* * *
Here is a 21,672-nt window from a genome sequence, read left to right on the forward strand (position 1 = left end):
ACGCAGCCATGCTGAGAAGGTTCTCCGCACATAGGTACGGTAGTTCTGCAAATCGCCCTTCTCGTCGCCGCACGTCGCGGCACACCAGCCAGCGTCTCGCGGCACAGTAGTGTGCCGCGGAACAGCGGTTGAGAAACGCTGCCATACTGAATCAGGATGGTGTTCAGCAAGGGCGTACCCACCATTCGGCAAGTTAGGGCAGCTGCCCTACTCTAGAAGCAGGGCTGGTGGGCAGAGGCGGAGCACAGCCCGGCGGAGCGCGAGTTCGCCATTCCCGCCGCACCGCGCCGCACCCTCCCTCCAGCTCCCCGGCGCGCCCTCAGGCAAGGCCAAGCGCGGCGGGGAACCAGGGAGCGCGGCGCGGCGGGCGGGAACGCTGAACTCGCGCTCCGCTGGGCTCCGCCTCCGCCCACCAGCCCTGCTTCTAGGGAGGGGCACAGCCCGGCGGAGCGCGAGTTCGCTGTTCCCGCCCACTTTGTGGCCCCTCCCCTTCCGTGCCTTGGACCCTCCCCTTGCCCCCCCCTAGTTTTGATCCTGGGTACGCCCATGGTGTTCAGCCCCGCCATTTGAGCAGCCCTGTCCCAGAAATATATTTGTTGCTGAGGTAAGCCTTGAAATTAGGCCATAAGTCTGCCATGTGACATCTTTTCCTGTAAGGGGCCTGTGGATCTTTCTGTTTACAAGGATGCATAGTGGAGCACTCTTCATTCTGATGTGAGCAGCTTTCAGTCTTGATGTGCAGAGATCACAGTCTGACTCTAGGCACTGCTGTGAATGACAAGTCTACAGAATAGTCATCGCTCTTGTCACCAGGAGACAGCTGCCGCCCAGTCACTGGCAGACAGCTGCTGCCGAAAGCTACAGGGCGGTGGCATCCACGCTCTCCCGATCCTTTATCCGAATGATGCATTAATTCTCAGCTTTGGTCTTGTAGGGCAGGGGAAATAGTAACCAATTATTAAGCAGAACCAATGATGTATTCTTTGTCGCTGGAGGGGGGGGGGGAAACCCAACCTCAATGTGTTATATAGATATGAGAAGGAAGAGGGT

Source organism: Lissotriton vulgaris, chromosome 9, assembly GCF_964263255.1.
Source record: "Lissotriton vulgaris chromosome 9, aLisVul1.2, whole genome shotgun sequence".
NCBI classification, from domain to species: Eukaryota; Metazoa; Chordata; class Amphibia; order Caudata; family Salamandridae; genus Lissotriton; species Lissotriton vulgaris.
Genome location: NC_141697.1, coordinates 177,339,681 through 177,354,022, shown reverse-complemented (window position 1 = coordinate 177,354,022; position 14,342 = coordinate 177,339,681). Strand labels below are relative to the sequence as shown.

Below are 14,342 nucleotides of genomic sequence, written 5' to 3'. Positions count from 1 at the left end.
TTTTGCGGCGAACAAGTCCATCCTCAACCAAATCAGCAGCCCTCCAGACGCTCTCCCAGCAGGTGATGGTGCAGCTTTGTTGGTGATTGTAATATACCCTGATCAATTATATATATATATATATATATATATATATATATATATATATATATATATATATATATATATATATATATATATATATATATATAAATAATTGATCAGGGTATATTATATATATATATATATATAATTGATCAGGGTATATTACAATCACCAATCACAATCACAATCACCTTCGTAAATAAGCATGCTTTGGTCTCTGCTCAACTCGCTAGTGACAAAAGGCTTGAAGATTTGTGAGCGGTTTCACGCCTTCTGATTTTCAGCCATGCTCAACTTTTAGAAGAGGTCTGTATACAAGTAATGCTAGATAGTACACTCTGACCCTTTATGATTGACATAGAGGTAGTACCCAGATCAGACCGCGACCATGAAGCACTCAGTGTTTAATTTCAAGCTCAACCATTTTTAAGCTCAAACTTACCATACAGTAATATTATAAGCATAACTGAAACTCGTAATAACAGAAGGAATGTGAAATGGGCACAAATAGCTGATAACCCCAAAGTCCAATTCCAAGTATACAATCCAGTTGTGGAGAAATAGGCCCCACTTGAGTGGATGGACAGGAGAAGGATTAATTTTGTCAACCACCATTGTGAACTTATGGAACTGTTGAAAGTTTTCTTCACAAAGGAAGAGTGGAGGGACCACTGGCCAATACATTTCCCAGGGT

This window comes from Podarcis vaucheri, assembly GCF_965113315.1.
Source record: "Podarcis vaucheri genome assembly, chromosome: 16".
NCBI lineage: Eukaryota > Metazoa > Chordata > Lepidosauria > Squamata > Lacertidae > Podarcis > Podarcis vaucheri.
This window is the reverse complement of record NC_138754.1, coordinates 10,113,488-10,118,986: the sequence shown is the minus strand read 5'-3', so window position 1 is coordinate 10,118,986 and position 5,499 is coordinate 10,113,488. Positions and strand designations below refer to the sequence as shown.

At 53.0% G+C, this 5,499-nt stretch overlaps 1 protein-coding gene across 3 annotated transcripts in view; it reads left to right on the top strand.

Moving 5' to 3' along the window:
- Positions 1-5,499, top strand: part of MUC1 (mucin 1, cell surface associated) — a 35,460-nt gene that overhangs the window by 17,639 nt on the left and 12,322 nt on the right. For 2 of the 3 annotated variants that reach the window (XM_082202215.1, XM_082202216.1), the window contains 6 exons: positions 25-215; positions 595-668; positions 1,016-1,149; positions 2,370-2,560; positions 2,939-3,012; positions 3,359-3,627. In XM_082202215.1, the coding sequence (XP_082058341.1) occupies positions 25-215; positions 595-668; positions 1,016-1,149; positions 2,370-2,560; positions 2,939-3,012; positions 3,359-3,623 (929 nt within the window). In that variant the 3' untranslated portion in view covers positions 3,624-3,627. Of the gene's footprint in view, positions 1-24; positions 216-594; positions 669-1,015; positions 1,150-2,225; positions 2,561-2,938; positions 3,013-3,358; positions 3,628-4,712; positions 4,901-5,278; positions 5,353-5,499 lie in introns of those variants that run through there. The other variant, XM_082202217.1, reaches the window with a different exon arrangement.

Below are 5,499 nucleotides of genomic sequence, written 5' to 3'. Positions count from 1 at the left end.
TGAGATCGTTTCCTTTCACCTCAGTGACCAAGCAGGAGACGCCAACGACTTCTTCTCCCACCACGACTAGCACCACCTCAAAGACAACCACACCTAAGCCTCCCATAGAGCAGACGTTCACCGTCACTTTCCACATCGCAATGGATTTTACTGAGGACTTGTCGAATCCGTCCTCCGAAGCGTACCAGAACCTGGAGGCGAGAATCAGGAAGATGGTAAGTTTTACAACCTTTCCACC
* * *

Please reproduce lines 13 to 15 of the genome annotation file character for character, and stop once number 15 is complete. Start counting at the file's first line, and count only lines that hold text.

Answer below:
At 53.0% G+C, this 5,499-nt stretch overlaps 1 protein-coding gene across 3 annotated transcripts in view; it reads left to right on the top strand.

Moving 5' to 3' along the window:
- Positions 1-5,499, top strand: part of MUC1 (mucin 1, cell surface associated) — a 35,460-nt gene that overhangs the window by 17,639 nt on the left and 12,322 nt on the right. For 2 of the 3 annotated variants that reach the window (XM_082202215.1, XM_082202216.1), the window contains 6 exons: positions 25-215; positions 595-668; positions 1,016-1,149; positions 2,370-2,560; positions 2,939-3,012; positions 3,359-3,627. In XM_082202215.1, the coding sequence (XP_082058341.1) occupies positions 25-215; positions 595-668; positions 1,016-1,149; positions 2,370-2,560; positions 2,939-3,012; positions 3,359-3,623 (929 nt within the window). In that variant the 3' untranslated portion in view covers positions 3,624-3,627. Of the gene's footprint in view, positions 1-24; positions 216-594; positions 669-1,015; positions 1,150-2,225; positions 2,561-2,938; positions 3,013-3,358; positions 3,628-4,712; positions 4,901-5,278; positions 5,353-5,499 lie in introns of those variants that run through there. The other variant, XM_082202217.1, reaches the window with a different exon arrangement.